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  1. Default Below sea level driving to the Mountains

    I live in New Orleans, which as the entire world knows by now, is below sea level. My wife and I are venturing on a trip this summer that will take us to Yellowstone, Glacier, Banff, Vancouver, then down the Pacific coast, to SanFransisco, Yosemite, to Las Vegas, Grand Canyon, and then find I10 back home. I've seen the altitude of some of the roads we will be travelling and I began to wonder...Is a vehicle (2006 Chevrolet HHR 2LT) sold in Louisiana prepared for driving in the mountains?

  2. #2
    Join Date
    Jan 1998
    Location
    Las Vegas, Nevada
    Posts
    10,059

    Default Set to 3500 feet

    Quote Originally Posted by Badduke
    I live in New Orleans, which as the entire world knows by now, is below sea level. My wife and I are venturing on a trip this summer that will take us to Yellowstone, Glacier, Banff, Vancouver, then down the Pacific coast, to SanFransisco, Yosemite, to Las Vegas, Grand Canyon, and then find I10 back home. I've seen the altitude of some of the roads we will be travelling and I began to wonder...Is a vehicle (2006 Chevrolet HHR 2LT) sold in Louisiana prepared for driving in the mountains?
    I am not positive about the current specs, but I think all new cars are set for sea level to 3500 feet. Above that you will find that most cars are affected by elevation, but they are "smart enough" to adjust and I don't think you will have that much problem.

    Mark

  3. #3
    RoadTripper Brad Guest

    Default from below to far above, and everything inbetween

    Quote Originally Posted by Badduke
    Is a vehicle (2006 Chevrolet HHR 2LT) sold in Louisiana prepared for driving in the mountains?
    Passenger vehicles sold in the US are equipped for high and low altitude driving. The on-board computers are programmed to make adjustments to air-intake and fuel consumption. Your vehicle should have no problem with the altitude, even though you might... if you aren't used to being in the upper portions of the atmosphere, don't be alarmed if you need to catch your breath every so often.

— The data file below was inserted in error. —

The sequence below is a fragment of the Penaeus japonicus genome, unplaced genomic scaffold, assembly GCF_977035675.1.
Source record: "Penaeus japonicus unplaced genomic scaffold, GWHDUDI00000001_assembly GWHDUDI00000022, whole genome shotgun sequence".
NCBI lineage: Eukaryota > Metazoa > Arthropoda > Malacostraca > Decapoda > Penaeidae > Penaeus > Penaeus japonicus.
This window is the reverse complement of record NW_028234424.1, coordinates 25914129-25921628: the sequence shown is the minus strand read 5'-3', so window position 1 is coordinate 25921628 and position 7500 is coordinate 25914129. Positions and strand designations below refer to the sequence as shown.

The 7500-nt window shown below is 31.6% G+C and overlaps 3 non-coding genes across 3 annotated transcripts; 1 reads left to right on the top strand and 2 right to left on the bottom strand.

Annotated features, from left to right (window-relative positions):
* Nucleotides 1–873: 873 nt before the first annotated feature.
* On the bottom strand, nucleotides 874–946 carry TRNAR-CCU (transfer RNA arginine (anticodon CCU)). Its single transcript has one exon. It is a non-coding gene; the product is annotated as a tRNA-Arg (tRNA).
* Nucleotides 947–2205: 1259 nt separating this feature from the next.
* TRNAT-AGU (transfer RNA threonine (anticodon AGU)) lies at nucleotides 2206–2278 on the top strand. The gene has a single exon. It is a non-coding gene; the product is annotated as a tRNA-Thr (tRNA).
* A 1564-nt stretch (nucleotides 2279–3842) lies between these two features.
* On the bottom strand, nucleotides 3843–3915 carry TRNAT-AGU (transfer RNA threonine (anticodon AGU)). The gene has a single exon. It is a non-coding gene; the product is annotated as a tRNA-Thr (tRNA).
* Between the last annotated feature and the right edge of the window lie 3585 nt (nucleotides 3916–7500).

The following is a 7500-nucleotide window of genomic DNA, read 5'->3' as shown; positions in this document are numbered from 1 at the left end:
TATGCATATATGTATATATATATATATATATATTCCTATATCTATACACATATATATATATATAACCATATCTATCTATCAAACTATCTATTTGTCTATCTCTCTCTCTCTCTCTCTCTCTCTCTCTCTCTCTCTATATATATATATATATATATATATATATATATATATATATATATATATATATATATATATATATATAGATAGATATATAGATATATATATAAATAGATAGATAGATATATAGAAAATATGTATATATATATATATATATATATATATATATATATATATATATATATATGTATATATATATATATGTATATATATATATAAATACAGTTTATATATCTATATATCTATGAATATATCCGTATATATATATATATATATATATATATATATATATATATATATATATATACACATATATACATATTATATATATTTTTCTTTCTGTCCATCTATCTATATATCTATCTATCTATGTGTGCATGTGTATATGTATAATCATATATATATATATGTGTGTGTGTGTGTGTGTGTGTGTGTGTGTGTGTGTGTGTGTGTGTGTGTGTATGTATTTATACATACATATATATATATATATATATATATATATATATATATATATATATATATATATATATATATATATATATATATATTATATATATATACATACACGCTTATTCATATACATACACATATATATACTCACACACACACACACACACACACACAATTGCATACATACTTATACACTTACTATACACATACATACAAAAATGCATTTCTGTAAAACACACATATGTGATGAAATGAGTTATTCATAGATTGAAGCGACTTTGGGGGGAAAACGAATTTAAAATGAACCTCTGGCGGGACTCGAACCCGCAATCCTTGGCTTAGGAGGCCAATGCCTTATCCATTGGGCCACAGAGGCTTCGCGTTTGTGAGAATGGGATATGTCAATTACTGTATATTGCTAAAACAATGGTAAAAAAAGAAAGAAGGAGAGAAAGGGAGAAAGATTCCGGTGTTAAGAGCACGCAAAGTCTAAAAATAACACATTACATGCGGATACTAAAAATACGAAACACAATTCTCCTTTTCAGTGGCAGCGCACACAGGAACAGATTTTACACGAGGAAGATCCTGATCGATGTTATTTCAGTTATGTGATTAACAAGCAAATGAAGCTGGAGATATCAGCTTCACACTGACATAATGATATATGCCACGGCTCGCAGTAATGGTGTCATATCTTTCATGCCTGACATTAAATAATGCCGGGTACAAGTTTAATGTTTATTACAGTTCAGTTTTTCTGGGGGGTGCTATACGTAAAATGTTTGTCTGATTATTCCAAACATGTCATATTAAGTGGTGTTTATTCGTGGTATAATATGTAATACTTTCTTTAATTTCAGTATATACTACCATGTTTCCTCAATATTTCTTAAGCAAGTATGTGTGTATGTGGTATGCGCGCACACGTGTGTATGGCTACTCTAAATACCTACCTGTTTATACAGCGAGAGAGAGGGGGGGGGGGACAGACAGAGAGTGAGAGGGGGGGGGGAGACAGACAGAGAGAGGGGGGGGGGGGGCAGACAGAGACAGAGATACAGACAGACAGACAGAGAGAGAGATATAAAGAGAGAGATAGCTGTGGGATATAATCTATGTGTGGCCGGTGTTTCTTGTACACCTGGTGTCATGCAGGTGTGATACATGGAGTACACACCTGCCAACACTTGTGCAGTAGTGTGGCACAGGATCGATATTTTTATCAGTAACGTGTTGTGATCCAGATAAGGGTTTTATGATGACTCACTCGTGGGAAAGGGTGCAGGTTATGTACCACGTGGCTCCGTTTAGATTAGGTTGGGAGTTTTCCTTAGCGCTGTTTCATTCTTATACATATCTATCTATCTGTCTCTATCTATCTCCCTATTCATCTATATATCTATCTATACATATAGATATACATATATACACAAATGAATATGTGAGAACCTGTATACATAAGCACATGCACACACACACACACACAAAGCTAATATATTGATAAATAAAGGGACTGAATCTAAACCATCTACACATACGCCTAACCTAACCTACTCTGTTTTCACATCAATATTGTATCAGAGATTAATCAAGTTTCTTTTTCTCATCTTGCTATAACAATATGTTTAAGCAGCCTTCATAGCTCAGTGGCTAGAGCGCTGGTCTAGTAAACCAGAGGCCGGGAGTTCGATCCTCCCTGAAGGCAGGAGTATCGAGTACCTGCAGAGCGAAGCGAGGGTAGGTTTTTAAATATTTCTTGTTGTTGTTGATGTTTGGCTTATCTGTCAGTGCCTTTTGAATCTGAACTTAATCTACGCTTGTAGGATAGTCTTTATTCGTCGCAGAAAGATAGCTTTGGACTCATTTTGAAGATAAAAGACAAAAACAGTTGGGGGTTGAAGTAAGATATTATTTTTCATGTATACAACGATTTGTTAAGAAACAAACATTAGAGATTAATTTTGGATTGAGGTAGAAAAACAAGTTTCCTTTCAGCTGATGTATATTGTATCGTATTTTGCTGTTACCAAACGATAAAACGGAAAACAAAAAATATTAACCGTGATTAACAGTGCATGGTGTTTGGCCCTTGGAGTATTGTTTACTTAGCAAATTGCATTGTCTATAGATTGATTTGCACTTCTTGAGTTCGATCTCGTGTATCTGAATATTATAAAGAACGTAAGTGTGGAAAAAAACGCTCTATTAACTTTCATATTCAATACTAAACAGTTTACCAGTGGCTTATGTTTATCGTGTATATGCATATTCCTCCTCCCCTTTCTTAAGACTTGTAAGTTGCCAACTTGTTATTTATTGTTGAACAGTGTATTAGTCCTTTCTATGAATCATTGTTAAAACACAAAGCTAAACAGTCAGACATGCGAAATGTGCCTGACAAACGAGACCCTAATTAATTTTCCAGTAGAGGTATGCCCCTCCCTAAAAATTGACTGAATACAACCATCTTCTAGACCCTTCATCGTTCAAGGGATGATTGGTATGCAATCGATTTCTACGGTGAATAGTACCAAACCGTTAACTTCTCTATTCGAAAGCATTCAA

I've driven a couple of the higher roads in the west then went immediately to "Sea-Level" with not so much as a hiccup from the engine. And that was in a car much older than yours.

    -Brad

  4. Default

    Thanks Mark and Brad. This forum and the wonderful people monitoring it have been extremely helpful in the time leading up to this trip. I'm sure I'll have more questions before we leave. Thanks for everything.

  5. #5
    Join Date
    Mar 2005
    Location
    Washington state coast/Olympic Peninsula
    Posts
    3,318

    Default Ears & Engines

    Just like when in a plane, you may need to pop your ears occasionally as you're changing altitude. I usually just hold my nose and blow out my ears every once in awhile even if I don't feel like there's pressure building. Sometimes there is and you just don't know it. Better to remedy it before it builds too much and you get an ear-ache, I say.

    As for your engine, I have done caravans with other cars up into the mountains where some cars do lose power. By this, I mean that it takes longer for their cars to get up to speed and, even if they really give it gas, there is no oomph at all. It can be dangerous if you expect your car to react as quickly in high altitudes as it does at lower elevations. Until you know how your car is going to react up there, just assume that it will be sluggish so you don't need a quick response that isn't there to avoid a problem, OK?

    Have a great trip and come back here when you're done and let us know how it went!

  6. Default

    Thanks for the tips Judy. My wife and I will be bursting at the seams to tell anyone and everyone about this trip. We'll definitely keep a journal and share anything pertinent to the forums here.

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